Loving wife, mother, sister, aunt, friend, confidante, comforter, Jill of all trades, world traveller. Born March 25, 1947, in Nashville. Died Jan. 30, 2011, in Toronto of peritoneal cancer, aged 63.
Anne Ginestier grew up in the small town of Roanoke, Ala., the second of three children and only daughter to Edgar and Kay Stevenson. She perceived her childhood as the most idyllic possible: “No locks on anyone's doors, no rules other than ‘be home by dark,’ no dangers other than rusty nails, broken glass and poison ivy. Paradise!”
Anne loved her parents and often returned to Roanoke, but spent most of her adult life living in various countries. She met a young Frenchman named Jean-Paul Ginestier in 1964 when he was travelling in the United States with his father. Trans-Atlantic correspondence ensued, and eventually they married in Alabama in 1968. Over the next seven years, they lived in Cameroon, France and England before moving to Toronto in 1975 with their two children, Miriam and Eric.
The city was their home for 20 years (minus one year in Switzerland), during which Anne worked at the Toronto French School, first in administration and ultimately as registrar. In 1995, Anne and Jean-Paul got the travel bug again and moved to Norway, then Italy; Anne worked for the United World College organization as a guidance counsellor and mentor. They returned to Toronto in 2009.
Anne was best known for her ubiquitous smile, genuine good nature and wisdom. Even as a school administrator, she was the one who put bandages on scraped knees and consoled upset children. Students who missed or had lost family members, and those from poorer backgrounds, were particularly drawn to her.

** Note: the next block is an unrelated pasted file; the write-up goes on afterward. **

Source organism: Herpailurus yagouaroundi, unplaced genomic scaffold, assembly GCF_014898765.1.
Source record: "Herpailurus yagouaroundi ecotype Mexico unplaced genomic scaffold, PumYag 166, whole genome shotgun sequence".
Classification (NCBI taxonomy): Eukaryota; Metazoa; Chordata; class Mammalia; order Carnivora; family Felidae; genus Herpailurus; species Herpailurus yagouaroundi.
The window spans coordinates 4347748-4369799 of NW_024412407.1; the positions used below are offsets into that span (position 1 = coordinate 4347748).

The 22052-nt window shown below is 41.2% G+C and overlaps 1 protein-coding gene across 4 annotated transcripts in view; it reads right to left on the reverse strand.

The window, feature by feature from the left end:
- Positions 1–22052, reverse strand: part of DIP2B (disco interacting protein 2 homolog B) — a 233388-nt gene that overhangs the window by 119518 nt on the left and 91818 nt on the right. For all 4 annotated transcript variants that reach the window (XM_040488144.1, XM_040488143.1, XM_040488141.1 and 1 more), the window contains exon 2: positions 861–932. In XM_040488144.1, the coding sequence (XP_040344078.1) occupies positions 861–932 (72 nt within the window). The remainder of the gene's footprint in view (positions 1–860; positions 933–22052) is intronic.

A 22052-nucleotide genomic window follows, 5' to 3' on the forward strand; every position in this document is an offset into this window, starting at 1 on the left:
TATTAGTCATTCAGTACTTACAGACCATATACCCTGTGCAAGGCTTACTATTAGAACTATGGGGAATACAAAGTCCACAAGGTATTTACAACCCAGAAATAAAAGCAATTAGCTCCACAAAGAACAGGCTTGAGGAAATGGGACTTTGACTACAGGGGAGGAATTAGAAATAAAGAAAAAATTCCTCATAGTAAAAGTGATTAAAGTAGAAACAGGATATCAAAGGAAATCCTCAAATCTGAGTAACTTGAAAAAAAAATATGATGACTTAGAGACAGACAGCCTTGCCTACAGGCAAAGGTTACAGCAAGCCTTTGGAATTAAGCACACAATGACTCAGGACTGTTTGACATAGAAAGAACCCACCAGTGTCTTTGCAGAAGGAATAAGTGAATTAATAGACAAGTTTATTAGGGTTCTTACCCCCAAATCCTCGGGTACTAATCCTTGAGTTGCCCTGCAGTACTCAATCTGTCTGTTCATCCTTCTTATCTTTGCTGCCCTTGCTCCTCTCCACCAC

Anne’s parents were hard-working people who lived in the South during the Depression, and their experiences influenced her strong work ethic, frugality and humility. As much as possible, she and Jean-Paul renovated their houses themselves, and in leaner times, much of their children’s wardrobes came from the school’s supply of unclaimed lost and found articles. When she was suddenly diagnosed with stage four cancer, she reflected, “It’s not so bad because we’ve always been so lucky.”
She was immensely compassionate, but within limits. On one occasion, she attempted to help a snapping turtle off a rural road, afraid it would be struck by a car. When it wheeled on her and snapped the clipboard she had been using to nudge it along in two, she looked it in the eye and said, “Right – you’re on your own.”
Anne’s compassion for her family, however, had no limits. She considered her children her “two greatest gifts,” and appreciated that the slow progress of her illness gave them the opportunity to say goodbye to her for as long as possible. Her presence is sorely missed every day.
Eric Ginestier is Anne’s son.
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